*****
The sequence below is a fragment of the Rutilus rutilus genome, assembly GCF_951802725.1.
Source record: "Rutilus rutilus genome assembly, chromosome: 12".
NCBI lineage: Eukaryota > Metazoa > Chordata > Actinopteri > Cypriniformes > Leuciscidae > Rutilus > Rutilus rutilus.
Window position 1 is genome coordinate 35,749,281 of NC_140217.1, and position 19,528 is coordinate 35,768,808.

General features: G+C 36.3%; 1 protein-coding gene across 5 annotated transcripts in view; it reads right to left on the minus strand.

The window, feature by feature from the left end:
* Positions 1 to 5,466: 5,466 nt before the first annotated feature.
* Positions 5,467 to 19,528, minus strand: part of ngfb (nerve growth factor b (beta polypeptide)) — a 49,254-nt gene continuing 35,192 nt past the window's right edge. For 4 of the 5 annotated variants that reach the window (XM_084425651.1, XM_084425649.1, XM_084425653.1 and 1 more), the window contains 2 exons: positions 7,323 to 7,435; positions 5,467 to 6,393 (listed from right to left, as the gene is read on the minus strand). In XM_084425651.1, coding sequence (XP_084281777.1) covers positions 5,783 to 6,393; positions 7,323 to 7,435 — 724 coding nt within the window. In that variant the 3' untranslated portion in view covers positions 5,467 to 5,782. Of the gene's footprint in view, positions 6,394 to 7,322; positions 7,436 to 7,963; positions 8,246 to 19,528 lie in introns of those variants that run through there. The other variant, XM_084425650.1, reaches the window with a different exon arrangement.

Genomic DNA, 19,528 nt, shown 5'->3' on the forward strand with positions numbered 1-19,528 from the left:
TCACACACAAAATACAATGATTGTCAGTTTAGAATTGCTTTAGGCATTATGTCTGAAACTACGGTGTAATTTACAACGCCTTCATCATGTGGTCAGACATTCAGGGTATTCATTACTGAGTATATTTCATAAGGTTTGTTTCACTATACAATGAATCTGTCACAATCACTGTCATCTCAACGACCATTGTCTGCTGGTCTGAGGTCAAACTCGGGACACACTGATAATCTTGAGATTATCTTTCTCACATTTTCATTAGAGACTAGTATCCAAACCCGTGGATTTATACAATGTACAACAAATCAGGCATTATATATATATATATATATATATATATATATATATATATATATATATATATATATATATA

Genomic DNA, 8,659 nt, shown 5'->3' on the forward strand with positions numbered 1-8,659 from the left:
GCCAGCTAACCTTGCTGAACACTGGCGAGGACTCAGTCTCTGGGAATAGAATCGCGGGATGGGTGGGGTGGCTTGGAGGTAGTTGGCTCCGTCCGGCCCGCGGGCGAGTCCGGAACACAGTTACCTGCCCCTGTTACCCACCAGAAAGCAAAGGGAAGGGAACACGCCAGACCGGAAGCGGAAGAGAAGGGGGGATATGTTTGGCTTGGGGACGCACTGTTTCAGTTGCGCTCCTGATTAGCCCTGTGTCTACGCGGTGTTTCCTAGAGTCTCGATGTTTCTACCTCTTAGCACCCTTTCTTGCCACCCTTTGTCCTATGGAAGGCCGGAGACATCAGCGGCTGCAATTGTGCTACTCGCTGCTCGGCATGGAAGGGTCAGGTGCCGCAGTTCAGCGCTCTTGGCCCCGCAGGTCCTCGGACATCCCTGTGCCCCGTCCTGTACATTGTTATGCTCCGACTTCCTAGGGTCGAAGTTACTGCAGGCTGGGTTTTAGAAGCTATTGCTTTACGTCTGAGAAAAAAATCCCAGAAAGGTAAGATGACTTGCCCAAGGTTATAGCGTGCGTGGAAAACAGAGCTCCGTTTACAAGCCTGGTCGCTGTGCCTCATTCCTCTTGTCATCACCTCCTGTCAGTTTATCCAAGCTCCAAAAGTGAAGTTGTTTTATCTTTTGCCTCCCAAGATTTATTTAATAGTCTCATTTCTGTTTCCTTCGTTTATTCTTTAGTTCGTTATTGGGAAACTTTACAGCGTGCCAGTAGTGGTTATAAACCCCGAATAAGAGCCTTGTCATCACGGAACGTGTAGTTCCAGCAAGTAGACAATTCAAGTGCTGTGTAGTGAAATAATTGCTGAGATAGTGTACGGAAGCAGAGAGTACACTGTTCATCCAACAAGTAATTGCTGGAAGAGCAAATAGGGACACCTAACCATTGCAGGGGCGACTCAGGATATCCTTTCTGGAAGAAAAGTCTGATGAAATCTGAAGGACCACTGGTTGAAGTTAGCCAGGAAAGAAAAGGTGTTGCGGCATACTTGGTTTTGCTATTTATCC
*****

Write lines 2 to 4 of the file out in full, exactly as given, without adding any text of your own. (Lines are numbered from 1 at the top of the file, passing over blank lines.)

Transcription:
Source record: "Rutilus rutilus genome assembly, chromosome: 12".
NCBI lineage: Eukaryota > Metazoa > Chordata > Actinopteri > Cypriniformes > Leuciscidae > Rutilus > Rutilus rutilus.
Window position 1 is genome coordinate 35,749,281 of NC_140217.1, and position 19,528 is coordinate 35,768,808.